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  2. do you mean the lines at "the facilities" during those 17 minute LOS intermissions?
  3. We stop this most excellent thread for a Public Service Announcement: Congratulations to the OP for a succinct, timely, and relatable thread to which all can contribute in a positive way. Hopefully the designers are listening and not staring at their own navels. Now back to "Stop, "Start, "Change."
  4. My ranking: 1. 2019 Ghostlight 2. 2017 Metamoprh 3. 2015 Ink 4. 2014 Felliniesque 5. 2011 The Beat My Heart Skipped 6. 2018 Dreams + Nighthawks 7. 2013 ReRite of Spring 8. 2016 As Dreams are Made On 9. 2012 Cabaret Voltaire 10. 2010 Through a Glass Darkly
  5. I once saw a musical in previews in New York; a musical that never opened, and that was never at the mercy of reviewers. In fact, watching it play out was fascinating. My seat was on the back row of the section of seats closest to the stage. There was an aisle right behind the seats. Two of the shows' producers stood right behind me for the entire production, talking (yeah, just like sitting too close to drum corps judges) about its merits (or lack thereof), and its potential to make money and become a success. It closed three nights later. But that's not the story behind "Nick and Nora," a musical adaptation of the noir detective series. This was a show with every known pedigree: both lead stars were award-winners, as were the writers, composer ... down the line ... to the producers. It was a lousy show; poorly staged, forgettable songs, bad pacing. But there was this one little written wrinkle that was genuinely funny: a single actor, in this case a woman, played every murder victim in the show. She was shot, stabbed, and strangled, to increasingly hysterical effect as the play wore on. Everyone associated with "Nick and Nora" went looking for new gigs, but it was the luck of the "dead woman" that will always stand out. I saw her, one year later, in her Tony Award-winning performance as Miss Adelaide in the revival of "Guys and Dolls." Faith Prince. Thank goodness for her that "Nick and Nora" -- I have forever called the production "Dick and Dora" -- turned into "Guys and Dolls" Something had to change. __________ Crossmen's finalist run origins and Spirit's three-peat notwithstanding, this is perhaps as relevant a question to pose right now as any other placement. This decade is a perfect example of what can, and does, happen to Saturday night's opening act. And the aftermath; when something has to change. Boston Crusaders' 2016 "Quixotic" was an abject mess of breezeless, inert windmills and a show that aimed for little, no unreachable star, it seemed at the season opening contest. Wholesale rewrites, a nod to "Conquest", an Audible book full of narration, and the chameleon nature of the malleable performers kept the show, and Boston, in finals. By a mere breeze. Its aftermath is the current model for sudden success and relevance in the upper echelons: an infusion of money, which leadership had been growing and stockpiling, made it possible for the organization to lure the just-crowned visual and color guard caption winner designers to a new Massachusetts home. In a single season, the Crusade reached the top six star, instantly becoming a drum corps Goliath. The following year, Madison's Scouts embraced every current design model with "The Last Man Standing," shaved heads and all. It was no Scout outing that anyone had ever seen, much less its apparently angst-ridden alumni and rabid supporters. But the corps was in finals, and was competing with the same metrics as every other corps. Whew ... it will be great to see a modern day Madison model, lots of us thought -- and hoped. Its aftermath became a confounding conundrum, too much current competitive bad cholesterol that caused cardiac arrest in the very masculine chest of the corps. "Too much" ... name the idiom other than drum corps that was leveled. Something must be done to get the venerable Scouts back in the Top 6! Maybe if the corps had played Cher's "If I Could Turn Back Time" this year, that "something" might have worked. Heaven knows the performers gave it their all! So, as show titles would have it, "The Last Man Standing" was Madison's last Saturday night performance as its six decades-long brand. May the full infusion of women into its DNA, help propel this all-time drum corps favorite back to its majestic perch. And finally, this year's Phantom Regiment. "I Am Joan" was an abject mess of inert, homemade looking props and a show that aimed for costume changes and a crowd call-and-chant. Even a fantasy of finals was dashed, it seemed at the season opening contest. Wholesale rewrites and edits, along with the chameleon nature of the malleable performers not only kept the show, and Phantom, in finals, but endeared fans for "what they overcame." (A tacit "I Am Joan".) So here we all are again, wondering what the organization has the ability (resources), will (staff changes), and desire (upward competitive movement) to make happen for 2020. Don't claim recruiting woes: the same type and caliber of performers were in both 2018 and 2019's Pacific Crest. In a comment that has probably outlived its usability, "If there had only been one more week in the season," the crest of momentum just might have been from the west coast, just might have sent "Joan" home before Saturday night. Performers rise. They want to excel. They want immediate adulation from the crowd and judges adulation from the sheets. Seems to me, in the case of our fine founding DCI corps Scouts and Regiment, the question for 2020 competitive relevance is: Will the adult leadership rise to the level of their performers? I always hope so.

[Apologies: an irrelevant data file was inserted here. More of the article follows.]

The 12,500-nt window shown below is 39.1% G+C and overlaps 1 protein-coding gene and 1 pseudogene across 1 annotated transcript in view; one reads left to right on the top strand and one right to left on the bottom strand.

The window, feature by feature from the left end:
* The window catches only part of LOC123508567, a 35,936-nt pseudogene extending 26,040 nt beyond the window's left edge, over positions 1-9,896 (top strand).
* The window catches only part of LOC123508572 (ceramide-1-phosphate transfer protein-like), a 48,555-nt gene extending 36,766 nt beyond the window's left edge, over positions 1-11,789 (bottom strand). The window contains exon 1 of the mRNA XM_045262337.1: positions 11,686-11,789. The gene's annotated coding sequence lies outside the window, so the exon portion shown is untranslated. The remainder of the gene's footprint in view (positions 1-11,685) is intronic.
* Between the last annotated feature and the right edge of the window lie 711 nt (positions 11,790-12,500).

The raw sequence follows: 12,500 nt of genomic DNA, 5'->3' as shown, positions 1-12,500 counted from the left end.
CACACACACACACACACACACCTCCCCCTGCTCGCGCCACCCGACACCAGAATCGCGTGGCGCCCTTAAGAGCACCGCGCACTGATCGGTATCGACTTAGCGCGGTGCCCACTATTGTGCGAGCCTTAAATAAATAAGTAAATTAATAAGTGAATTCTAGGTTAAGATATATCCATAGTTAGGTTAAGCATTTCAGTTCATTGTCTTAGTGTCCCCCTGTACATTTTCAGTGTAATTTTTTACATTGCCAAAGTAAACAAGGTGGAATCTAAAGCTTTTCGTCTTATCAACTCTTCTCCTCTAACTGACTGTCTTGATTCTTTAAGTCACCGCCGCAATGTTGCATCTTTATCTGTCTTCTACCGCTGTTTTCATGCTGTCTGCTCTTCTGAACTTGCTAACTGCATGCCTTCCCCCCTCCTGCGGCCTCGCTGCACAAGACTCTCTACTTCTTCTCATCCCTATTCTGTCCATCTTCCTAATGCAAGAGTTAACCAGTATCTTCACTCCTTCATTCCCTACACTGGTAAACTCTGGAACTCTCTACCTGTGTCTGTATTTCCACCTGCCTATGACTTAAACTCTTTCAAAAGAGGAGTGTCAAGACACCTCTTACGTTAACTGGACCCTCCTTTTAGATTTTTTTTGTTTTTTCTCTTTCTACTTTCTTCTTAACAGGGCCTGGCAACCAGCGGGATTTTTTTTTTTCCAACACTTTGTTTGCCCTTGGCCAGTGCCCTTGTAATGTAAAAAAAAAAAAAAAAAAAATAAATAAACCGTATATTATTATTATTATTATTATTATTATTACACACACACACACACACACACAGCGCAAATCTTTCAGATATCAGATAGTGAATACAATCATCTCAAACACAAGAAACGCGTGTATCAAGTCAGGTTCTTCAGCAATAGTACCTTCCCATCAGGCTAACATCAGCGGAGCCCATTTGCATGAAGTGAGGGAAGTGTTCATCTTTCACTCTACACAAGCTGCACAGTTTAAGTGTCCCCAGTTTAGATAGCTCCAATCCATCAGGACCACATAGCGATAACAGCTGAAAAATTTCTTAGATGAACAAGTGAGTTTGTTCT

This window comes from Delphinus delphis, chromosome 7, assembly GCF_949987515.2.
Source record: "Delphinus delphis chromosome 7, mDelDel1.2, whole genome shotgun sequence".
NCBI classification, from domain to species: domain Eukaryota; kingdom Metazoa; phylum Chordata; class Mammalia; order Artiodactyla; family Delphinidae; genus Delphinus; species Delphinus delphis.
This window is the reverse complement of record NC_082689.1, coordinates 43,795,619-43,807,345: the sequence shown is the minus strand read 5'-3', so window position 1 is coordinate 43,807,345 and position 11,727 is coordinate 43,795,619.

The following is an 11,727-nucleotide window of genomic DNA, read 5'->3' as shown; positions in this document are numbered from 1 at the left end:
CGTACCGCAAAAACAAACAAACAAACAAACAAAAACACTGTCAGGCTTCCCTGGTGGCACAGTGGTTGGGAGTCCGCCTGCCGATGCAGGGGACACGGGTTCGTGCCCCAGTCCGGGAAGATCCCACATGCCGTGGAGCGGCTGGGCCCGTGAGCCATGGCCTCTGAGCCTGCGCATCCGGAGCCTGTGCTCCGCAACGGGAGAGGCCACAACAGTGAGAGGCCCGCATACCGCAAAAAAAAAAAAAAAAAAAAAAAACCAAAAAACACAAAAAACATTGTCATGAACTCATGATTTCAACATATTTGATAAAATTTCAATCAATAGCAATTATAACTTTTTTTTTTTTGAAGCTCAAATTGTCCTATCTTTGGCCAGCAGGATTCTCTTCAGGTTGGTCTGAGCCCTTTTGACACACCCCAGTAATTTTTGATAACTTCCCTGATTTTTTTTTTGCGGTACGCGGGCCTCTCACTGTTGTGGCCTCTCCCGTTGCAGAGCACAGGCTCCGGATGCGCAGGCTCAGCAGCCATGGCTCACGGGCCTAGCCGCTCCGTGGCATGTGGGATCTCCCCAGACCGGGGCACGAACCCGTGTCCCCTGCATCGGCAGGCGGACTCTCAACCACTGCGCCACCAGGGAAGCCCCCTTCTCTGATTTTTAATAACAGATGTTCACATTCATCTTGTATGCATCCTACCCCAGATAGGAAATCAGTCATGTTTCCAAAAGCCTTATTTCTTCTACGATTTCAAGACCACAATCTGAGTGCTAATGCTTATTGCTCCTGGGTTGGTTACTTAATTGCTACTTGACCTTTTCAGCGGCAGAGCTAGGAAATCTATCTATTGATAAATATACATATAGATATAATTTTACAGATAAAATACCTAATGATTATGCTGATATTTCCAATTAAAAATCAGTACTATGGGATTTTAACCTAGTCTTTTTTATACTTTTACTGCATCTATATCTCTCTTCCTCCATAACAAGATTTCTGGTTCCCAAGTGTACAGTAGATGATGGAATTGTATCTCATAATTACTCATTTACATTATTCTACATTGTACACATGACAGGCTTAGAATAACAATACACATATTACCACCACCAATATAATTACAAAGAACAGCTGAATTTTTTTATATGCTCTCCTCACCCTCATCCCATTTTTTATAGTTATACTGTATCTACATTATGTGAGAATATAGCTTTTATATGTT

6. I’d leverage JW’s experience as much as I could, I’m sure JD did. There was some old school PR voicing in Spartacus, and they won!